Robinson is the first to admit she didn’t do everything perfectly when she bought her first house, and she says she’s learned a lot through the process.

Here are some tips she shared during our conversation.

1. Don’t rush into choosing your new house

“Taking your time is the biggest piece of advice I can offer,” Robinson says. “As soon as I had it in my head that I wanted to buy a house, I wanted to buy a house right away.”

Also, remember that it’s your real estate agent’s job to convince you a house is a great buy – even if it’s not.

Analyze what you’re looking for in a house, what neighborhoods you prefer, and, most importantly, how much you can afford.

When it comes to price, you might want to consider the 28/36 rule. The 28 refers to the percentage of your gross monthly income you should spend on your monthly housing cost. The 36 refers to the total debt payments you make – including your mortgage.

“You really can’t think about this decision enough,” says Robinson. “Take a lot of time to think about what works for you and what feels right. It’s not something that should be rushed.”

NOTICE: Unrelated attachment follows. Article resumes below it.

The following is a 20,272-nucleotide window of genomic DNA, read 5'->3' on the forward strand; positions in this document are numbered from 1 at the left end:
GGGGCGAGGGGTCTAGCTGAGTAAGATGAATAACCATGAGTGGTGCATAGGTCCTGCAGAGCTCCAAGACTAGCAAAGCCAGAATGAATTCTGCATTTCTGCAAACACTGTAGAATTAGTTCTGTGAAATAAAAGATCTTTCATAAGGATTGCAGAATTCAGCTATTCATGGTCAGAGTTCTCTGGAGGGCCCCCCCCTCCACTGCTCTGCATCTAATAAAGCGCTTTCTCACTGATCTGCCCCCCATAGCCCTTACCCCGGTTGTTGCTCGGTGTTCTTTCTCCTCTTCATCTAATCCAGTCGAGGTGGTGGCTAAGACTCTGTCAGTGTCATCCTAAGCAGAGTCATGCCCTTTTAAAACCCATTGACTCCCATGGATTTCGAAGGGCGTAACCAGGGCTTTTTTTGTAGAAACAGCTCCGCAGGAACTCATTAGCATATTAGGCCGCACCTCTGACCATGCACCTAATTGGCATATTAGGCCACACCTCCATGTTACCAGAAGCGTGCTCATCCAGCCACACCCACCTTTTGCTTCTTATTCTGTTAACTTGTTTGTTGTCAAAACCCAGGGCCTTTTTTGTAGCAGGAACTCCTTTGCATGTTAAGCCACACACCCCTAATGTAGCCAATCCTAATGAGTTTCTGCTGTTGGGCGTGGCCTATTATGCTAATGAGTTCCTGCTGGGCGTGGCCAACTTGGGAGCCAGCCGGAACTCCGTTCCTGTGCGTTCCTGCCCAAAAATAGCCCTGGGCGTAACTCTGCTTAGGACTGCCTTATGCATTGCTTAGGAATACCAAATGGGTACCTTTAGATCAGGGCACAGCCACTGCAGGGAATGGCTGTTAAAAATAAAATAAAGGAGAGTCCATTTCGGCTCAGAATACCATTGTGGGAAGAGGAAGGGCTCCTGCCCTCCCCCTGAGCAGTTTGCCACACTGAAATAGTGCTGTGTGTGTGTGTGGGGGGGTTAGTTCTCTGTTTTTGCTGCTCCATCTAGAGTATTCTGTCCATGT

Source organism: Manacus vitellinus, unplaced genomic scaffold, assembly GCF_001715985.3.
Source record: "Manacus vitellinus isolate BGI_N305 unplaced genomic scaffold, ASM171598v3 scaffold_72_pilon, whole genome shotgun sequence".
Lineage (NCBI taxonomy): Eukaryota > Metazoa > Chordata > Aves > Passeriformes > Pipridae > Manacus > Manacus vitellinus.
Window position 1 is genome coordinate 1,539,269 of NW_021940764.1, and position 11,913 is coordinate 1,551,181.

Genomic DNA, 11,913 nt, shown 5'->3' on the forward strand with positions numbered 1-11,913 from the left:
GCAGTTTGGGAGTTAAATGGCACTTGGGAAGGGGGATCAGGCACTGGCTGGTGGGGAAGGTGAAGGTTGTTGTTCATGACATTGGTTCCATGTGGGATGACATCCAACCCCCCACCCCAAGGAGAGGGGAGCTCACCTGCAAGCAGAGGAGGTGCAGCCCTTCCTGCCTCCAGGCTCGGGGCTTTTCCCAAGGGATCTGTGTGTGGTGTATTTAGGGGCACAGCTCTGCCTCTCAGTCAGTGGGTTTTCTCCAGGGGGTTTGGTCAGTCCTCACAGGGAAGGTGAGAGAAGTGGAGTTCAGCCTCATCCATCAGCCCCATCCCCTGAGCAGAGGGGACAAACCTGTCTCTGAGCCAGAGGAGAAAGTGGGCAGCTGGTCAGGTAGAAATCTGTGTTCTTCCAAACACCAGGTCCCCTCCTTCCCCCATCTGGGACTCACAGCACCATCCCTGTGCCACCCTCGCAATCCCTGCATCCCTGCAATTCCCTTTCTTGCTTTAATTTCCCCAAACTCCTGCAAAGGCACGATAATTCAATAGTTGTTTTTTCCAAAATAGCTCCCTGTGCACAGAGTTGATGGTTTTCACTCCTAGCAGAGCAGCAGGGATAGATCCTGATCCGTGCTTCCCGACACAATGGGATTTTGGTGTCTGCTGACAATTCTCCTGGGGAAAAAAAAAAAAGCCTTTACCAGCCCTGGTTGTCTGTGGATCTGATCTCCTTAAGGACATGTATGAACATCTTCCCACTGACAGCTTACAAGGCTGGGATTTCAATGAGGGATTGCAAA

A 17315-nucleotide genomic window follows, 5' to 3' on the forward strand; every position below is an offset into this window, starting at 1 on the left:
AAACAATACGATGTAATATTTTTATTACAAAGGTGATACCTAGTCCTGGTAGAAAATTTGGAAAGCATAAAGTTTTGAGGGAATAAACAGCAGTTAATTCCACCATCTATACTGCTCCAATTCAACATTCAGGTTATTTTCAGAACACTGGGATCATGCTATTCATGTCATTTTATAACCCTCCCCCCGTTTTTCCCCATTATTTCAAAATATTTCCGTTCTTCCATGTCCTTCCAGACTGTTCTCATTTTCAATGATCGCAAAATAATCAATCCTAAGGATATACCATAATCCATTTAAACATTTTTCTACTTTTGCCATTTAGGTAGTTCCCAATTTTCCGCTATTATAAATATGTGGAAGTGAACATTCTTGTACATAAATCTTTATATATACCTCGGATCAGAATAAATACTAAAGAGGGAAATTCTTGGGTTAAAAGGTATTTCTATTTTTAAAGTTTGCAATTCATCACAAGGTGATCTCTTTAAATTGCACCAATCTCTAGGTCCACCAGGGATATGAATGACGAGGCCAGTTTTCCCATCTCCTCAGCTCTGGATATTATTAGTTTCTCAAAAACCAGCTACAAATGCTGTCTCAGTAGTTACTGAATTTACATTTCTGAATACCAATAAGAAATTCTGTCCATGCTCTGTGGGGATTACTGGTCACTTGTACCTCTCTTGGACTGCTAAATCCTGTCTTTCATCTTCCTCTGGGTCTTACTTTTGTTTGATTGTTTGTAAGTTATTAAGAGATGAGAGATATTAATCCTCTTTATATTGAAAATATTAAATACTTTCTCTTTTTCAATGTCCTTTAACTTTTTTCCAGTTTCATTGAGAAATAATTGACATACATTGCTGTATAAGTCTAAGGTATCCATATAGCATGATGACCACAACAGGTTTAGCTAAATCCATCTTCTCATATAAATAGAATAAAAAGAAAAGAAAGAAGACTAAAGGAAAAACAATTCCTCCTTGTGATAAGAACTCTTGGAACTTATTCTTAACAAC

2. Think about it from a rental standpoint

If you might want to rent out your house at some point, look up rental rates in your neighborhood – and make sure they’re higher than your mortgage.

When it comes to her house, Robinson notes, “I’ve discovered it would be possible to cover the mortgage if I still paid for utilities, but it would be hard to get the whole thing covered.”

Or if you’d like to rent out a property or room via Airbnb, consider purchasing something slightly bigger, maybe even with a separate entrance.

3. Accept the house in its current condition

As we all know from “House Hunters,” homebuyers are always thinking of ways they can change or update a home. And Robinson was no different.

“When you move in, you want it to be that house you imagined right away,” she says. “That’s why you bought it. But once you start doing those projects, you realize each project is an additional expense – even painting a new room.”

Translation? It’s not all going to get done right away. Robinson says it’s important to understand that “the house you move into is going to be the house you’ll live in for a while.”

Accept that “eventually, you’ll get to a place where it feels like home,” she says.

4. Account for unexpected expenses

Even if you calculate your mortgage and bills down to the last cent, remember there are many costs you won’t be able to predict.

“The mortgage and utilities aren’t that bad,” she says. “And I had planned for those. But the unexpected expenses are pretty much nonstop.” For example, she recently spent $5,000 to replace her heating system.

For a single person with a variable income, these unexpected expenses can create a huge amount of financial pressure.